Def Robot was formed in 2019 when David Hancox and I, Paul Taylor, reconnected after 20 years.
I was the singer and David was the bassist in 90’s Manchester U.K. grunge/rock/indie band Kerosene, who were signed to Dead Dead Good and then Sire records. We released an album “Arrythmia” along with various singles and toured the U.K., Europe and the USA supporting such bands as Green Day, The Flaming Lips, and Terrorvision amongst others.
I have just released my first solo album. It is called Mox Nox, a sundial motto that means ‘night, shortly’, and the theme running through the record is the passing of time, particularly the transition from day to night. Rather than writing songs specifically for the album, I looked through my songbook for things I had already written that fit this theme, and one of them (now called The Broken Song) jumped out at me as being a bit of a curiosity.
I’ve always been a night owl. I can be absolutely exhausted at 10pm, but by 11 my head will be racing with ideas. The Broken Song began its life during a nocturnal writing session, and its original lyrics made direct reference to being up all night. The song was clearly relevant – but it was also an underdog, half-written and still wearing its working title. I hadn’t thought about it in years.
Looking over the lyrics, I remembered that I had always liked the verses but struggled to come up with a chorus. I’ve never been too worried about following a verse-chorus structure, but I knew this song needed more, and I knew that it was stuck. The breakthrough came when I deleted my crappy excuse for a chorus and looked at the lyrics that were left. Quite suddenly, I saw that the song I had thought was about a particular event in my life was about something else entirely.
Diving At Dawn has always been a frustrating stop-start affair for me. I’ve never been able to be genuinely productive and build momentum with it because I find working alone so tricky. As part of a band or production team, I’m pretty efficient, but when the responsibility falls solely upon my shoulders, I become a procrastinating perfectionist of epic proportions. The lack of productivity in my solo work has caused me a fair bit of anxiety over the years, but I’ve always been busy enough with other projects to distract myself. However, in 2022 my anxiety levels went through the roof. Unfortunately, age, experience, budget constraints, and technology have all conspired against me, thus turning Diving At Dawn into a genuine one-person band.
When I read the advertisement for the contest, I had to chuckle. The Nassau cultural prize for contemporary composition 2003 sounded great to me. Yet I hardly believed in myself enough to think the effort to apply would be more than futile. So that’s what I called my non-existent band project: The Futile Project.
I had left all my former bands when I returned from six months abroad in Glasgow. There, for the first time, I had an opportunity to present my music to an audience of musicians I hardly knew. Therefore, the feedback I got was honest and not tainted by friendship or sympathy. I performed almost every Monday at Gerry Lyon’s open stage night in the Nice’n’Sleazy, a club on Sauchiehall Street.
It first began in 2019 with the release of ‘guilt.’ There have been three releases since.
The latest release, ‘too artsy for the footy kids, too footy for the art ones,’ was released in February 2023.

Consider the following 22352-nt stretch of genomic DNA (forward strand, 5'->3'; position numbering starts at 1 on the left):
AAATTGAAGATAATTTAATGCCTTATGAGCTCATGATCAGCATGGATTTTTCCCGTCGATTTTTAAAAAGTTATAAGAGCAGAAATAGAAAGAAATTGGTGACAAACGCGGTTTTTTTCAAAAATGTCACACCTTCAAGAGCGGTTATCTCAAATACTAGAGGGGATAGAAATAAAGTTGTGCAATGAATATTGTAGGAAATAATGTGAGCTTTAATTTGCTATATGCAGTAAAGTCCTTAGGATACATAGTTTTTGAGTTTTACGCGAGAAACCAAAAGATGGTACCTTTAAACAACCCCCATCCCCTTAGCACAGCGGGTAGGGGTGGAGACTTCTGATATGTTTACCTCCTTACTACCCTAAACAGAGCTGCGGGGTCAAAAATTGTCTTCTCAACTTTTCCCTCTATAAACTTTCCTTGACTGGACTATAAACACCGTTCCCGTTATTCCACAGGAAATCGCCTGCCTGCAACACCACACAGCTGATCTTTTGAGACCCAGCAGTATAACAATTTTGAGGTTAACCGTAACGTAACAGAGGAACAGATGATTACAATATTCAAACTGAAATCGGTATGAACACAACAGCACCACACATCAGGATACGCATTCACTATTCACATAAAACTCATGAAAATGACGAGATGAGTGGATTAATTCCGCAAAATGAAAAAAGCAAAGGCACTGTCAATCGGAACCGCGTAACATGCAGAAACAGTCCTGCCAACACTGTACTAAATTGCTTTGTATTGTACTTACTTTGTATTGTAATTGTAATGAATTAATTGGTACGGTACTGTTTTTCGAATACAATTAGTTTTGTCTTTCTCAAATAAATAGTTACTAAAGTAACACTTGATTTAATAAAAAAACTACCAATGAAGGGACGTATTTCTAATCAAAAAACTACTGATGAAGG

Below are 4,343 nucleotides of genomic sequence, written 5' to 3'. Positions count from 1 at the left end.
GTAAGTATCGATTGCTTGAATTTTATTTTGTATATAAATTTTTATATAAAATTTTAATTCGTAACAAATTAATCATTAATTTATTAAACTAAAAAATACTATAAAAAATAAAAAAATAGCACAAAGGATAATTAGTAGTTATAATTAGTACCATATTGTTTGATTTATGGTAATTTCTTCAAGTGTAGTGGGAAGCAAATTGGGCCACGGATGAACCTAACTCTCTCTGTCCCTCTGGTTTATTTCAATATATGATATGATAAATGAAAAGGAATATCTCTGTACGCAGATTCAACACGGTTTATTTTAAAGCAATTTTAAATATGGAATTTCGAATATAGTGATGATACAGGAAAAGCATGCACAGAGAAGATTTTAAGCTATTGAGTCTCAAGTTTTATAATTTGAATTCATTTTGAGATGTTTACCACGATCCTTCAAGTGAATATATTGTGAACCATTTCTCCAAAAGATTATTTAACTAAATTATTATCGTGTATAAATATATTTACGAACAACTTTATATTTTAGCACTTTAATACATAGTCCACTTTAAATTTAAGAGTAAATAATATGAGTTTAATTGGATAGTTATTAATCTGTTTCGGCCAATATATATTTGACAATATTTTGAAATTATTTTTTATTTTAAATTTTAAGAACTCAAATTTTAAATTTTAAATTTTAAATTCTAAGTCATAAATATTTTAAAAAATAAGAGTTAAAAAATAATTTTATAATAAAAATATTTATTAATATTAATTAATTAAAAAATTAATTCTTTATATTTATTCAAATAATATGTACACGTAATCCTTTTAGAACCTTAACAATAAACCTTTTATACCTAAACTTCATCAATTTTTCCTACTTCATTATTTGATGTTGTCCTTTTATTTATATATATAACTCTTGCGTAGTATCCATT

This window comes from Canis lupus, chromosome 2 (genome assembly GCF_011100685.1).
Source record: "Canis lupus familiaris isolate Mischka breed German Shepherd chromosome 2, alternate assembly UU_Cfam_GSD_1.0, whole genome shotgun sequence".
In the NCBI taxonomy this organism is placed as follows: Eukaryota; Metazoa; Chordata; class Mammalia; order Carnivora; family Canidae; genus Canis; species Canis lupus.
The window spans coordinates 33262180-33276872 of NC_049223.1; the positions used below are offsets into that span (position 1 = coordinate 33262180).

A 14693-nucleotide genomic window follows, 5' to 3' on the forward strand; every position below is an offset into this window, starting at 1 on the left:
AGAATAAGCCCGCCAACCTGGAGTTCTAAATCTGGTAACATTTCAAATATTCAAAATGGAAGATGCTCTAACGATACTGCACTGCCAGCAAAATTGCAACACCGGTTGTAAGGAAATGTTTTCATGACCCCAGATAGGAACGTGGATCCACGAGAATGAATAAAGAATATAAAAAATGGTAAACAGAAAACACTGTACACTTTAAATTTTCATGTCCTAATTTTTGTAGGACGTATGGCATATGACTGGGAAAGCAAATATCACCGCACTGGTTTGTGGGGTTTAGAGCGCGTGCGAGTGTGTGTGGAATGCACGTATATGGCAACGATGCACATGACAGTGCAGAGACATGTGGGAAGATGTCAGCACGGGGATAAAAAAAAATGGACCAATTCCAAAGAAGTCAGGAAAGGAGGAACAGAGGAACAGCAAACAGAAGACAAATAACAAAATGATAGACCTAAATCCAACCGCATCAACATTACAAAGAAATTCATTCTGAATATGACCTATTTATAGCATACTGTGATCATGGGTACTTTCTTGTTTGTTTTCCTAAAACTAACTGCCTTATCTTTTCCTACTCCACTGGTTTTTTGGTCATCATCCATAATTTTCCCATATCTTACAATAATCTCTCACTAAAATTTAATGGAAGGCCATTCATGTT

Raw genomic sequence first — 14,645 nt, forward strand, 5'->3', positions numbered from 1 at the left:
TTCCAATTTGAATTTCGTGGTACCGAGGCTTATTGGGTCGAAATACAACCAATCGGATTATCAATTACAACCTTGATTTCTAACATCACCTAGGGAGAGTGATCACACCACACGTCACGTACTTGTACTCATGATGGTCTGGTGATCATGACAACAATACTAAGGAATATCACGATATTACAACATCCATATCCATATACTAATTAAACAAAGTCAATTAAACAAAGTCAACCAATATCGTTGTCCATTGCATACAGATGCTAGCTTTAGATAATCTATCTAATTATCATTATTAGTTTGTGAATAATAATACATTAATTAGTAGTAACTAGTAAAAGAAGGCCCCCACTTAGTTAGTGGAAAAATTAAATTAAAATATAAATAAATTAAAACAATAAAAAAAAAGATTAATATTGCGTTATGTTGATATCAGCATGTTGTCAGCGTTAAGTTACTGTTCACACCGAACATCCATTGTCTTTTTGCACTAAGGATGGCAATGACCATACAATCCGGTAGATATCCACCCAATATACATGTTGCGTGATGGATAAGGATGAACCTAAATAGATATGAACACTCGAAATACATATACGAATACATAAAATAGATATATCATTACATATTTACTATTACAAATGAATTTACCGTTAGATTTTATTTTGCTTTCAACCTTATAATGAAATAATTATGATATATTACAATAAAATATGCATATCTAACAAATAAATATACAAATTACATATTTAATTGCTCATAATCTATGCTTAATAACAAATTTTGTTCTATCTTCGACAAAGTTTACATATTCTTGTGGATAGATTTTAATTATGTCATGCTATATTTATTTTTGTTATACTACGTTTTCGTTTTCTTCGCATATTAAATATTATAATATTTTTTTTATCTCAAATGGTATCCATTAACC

It was written and recorded in my bedroom as I moved across Melbourne, Bendigo, and Canberra over the last three years. Its title comes from a line in its second song, ‘michael cera, serotonin.’ It references how I fit in socially, growing up in a country town with an interest in sports and art.
Mrs. Penny was one of those teachers you remember – she encouraged me, enjoyed my stories, and often read them to the class. She told me to study sciences for a better-paid job, and off down that road I skipped studying engineering. But as Iggy Pop once quipped, if you’re creative, there’s something inside you, and it needs to get out…
Million Pebble Beach is my chosen “Nom de Guerre” – a nod to a local artist and the area (Pete Codling’s One Million Pebbles project in Portsmouth).
I have been a Prince fan since I was 8 and first heard Let’s Go Crazy, with its ear grabbing pyrotechnic guitar ending. Since then, I’ve learned from him, copied him and even just ended up doing the same things as him by osmosis or naturally. His work ethic, energy and diversity are three touchstones of my own ‘career’ and I have many strange ethereal intangible links to prince and ‘signs’ attached to many of my fondest moments in music so far that it’s almost as if he’s been a musical guardian angel since his passing in 2016 – an event that hit me so bad that I bought a streaming package, set up a little shrine on screen and DJ’d for 3 days straight, so fans had a place to hang, and I had some way of expressing my own sense of loss and gratitude for him voluminous output and inspiring presence in my own life. My phone went off non-stop that first day, I was associated with him so much by my circle of friends, they were checking that I was ok!
Okay, that’s not entirely true. I have the language. I can talk about what a particular song means to me, or I can talk about what that drummer is doing on the hi-hat that makes you know it’s them. Music history is an easy one – I’ve devoured all the rock bios, read all the critical analysis, seen all the interviews. I eat, sleep and breathe music. So why does it feel hard to talk about?
Not to sound all new-age about it, but music is elemental. Larger than life. When I was a kid, like most kids, I was into superheroes. The bright colors, the high stakes, the every moment of a story that meant something important to the larger narrative. As I grew up, music was the only “adult” thing that felt that exciting, that vital, that universal and yet intensely personal.